Free Press Journal

Timely equity infusion aids MFI capitalisation


Mumbai : Timely equity infusion in most micro finance institutions (MFIs) has helped in improvement of their asset quality even as delinquencies pressures continues to persist, according to an ICRA report.

 The sector received a capital infusions of Rs 1,500 crore in the first half of FY18 as against Rs 4,700 crore in FY17 indicating continued support for the micro finance institutions and investor confidence in the growth potential of the sector.

 “The shock of a sharp and sudden dip in asset quality post-demonetisation has so far been absorbed by equity infusion into most micro finance institutions, the pain is not fully over yet as reflected by the analysis of collection efficiencies, delinquencies, profitability, capitalisation and solvency position during the first of FY18,” ICRA said in a report published on Thursday. Given the micro finance institutions’ growth targets of 25-35 per cent over the next three years and the expected higher provisioning over the next three-four quarters, the rating agency retains the capital requirement estimates of about Rs 7,000-9,000 crore till FY 2020.

 It said the overall collection efficiency in the micro finance sector continued to improve, increasing to 94 per cent in September 2017 from a low of 87 per cent in December 2016, the report said. An encouraging trend is that the improvement was wide spread across almost all affected districts except the Vidarbha region of Maharashtra and in some districts of Madhya Pradesh, it said. Several micro finance institutions reported over 98 per cent collection efficiencies for the loans disbursed after January 2017.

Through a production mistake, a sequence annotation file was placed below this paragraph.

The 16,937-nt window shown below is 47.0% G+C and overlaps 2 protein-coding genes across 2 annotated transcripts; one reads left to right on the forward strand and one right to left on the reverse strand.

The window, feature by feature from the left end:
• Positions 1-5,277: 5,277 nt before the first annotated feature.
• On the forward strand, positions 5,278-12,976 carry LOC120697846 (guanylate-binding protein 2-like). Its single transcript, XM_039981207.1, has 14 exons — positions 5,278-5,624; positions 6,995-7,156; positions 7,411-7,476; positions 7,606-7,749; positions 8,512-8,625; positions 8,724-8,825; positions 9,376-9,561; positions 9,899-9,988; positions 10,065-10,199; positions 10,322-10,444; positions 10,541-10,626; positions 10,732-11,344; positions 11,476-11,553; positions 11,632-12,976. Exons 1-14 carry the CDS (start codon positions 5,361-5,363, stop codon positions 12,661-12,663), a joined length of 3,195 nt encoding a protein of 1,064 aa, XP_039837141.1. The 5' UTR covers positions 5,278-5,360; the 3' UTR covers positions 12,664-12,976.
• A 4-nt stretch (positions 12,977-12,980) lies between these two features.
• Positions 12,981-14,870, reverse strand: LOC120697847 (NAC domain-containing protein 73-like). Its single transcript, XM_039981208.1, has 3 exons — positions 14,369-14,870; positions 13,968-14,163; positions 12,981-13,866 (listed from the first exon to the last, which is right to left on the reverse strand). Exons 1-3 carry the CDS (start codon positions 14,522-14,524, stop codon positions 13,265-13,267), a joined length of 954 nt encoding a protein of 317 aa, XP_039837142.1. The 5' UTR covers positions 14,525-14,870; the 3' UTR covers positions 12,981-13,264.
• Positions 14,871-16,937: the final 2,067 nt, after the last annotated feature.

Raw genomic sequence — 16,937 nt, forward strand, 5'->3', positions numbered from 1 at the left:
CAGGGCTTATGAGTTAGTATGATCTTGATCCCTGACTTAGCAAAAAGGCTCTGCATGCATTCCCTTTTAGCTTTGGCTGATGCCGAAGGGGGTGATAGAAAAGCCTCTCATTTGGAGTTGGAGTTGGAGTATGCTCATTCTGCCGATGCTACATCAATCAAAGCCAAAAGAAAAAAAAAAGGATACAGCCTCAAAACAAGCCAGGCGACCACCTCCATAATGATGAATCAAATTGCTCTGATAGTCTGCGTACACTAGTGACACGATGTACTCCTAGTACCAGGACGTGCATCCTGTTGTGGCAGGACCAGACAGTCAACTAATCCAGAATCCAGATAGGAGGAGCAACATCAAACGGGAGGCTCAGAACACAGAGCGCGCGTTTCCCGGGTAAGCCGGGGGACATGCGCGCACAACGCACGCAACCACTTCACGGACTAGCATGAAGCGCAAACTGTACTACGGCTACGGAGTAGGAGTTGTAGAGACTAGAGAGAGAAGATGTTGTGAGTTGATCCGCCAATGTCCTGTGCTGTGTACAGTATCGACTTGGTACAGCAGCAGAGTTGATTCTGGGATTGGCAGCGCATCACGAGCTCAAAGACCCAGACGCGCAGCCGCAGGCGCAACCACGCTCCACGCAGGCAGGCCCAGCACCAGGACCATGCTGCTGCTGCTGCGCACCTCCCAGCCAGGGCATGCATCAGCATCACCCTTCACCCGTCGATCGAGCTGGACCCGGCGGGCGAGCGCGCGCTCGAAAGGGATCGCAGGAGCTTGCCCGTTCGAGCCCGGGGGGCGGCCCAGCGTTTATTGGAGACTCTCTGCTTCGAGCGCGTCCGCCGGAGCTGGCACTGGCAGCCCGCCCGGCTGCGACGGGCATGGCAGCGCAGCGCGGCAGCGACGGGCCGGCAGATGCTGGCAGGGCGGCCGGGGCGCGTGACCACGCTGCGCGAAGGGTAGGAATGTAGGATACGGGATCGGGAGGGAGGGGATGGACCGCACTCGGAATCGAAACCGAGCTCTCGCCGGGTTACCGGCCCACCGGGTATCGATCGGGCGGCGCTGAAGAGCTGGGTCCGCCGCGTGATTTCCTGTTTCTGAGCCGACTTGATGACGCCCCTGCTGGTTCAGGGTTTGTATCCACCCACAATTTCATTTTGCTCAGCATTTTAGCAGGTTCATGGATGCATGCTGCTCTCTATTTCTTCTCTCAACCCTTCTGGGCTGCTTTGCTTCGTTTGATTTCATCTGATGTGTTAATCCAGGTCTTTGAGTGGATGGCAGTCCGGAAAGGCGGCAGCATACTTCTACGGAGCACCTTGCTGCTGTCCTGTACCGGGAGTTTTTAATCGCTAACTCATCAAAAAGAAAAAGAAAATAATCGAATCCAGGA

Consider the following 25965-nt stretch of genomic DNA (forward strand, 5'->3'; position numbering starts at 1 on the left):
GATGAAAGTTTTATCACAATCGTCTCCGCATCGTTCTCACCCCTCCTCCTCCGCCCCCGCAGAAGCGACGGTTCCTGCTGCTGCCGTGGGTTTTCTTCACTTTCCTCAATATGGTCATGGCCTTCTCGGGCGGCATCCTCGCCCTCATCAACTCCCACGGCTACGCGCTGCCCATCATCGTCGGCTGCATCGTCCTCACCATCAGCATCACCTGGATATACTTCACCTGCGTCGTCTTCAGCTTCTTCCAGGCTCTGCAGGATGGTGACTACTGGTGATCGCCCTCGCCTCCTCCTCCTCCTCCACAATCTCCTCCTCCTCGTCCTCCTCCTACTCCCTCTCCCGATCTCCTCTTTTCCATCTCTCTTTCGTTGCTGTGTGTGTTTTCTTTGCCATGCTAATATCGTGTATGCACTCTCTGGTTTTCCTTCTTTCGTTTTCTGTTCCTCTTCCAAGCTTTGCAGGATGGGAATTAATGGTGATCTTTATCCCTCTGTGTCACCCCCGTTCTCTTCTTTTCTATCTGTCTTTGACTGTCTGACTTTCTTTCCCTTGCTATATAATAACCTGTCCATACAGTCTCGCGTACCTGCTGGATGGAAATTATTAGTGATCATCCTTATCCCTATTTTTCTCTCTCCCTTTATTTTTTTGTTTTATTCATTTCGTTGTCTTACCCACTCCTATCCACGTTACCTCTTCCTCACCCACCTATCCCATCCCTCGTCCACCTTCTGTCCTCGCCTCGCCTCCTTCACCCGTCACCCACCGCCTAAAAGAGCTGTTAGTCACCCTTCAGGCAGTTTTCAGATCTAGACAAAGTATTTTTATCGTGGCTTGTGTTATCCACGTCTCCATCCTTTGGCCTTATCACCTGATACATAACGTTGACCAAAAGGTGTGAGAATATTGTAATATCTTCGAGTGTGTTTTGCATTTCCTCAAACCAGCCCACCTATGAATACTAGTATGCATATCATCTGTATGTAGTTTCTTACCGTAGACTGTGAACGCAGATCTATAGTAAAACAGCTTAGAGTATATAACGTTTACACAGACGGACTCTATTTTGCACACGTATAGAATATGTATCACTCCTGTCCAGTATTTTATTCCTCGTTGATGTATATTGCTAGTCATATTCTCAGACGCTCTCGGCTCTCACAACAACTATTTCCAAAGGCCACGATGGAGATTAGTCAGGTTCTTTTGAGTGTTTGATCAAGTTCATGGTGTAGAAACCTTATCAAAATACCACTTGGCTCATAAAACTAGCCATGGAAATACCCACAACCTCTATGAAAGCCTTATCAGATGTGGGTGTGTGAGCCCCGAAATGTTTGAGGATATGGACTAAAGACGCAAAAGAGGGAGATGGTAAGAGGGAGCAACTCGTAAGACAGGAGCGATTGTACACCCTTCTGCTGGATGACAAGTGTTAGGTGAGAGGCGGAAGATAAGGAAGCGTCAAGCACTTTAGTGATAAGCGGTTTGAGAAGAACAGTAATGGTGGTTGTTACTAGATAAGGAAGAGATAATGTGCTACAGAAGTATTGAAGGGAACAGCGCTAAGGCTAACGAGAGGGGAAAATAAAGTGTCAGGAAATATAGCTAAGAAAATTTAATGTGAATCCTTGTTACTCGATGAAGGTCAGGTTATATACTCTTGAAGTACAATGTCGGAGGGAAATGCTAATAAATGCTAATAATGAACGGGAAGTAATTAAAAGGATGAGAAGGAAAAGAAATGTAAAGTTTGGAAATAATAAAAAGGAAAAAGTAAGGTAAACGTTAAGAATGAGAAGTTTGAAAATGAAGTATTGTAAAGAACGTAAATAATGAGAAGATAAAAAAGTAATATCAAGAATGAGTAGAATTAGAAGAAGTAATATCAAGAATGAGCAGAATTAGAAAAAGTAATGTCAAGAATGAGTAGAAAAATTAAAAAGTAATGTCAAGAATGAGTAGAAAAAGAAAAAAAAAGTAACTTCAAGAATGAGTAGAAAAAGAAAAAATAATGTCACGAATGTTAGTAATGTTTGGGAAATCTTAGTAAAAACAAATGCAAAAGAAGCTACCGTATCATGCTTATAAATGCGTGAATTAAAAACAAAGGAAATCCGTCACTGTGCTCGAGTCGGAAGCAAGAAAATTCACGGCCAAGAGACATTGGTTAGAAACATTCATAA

“Consequently, fresh slippage of loans has been arrested,” the report said. The rating agency group head (financial sector ratings), Karthik Srinivasan, said increased disbursements in first half have helped in expanding the portfolio and reducing the 0 days past due delinquency (DPD) percentage from the peak of 23.6 per cent in February 2017 to 17.9 per cent as on September 30, 2017.

 The report said in the past joint liability group (JLG) mechanism was considered to be a mitigant against the asset quality related concerns for the sector and the group members expressed willingness to repay on each other’s behalf in case of default by any member.

 However, it has been observed that while group guarantee works well in case of temporary cash flow mismatches, in events of prolonged stress situations impacting a large number of borrowers, the members may not be able to honour the group guarantee, the ICRA report added. International credit rating agency Moody’s Investors Service is ICRA’s largest shareholder. ICRA was founded in 1991.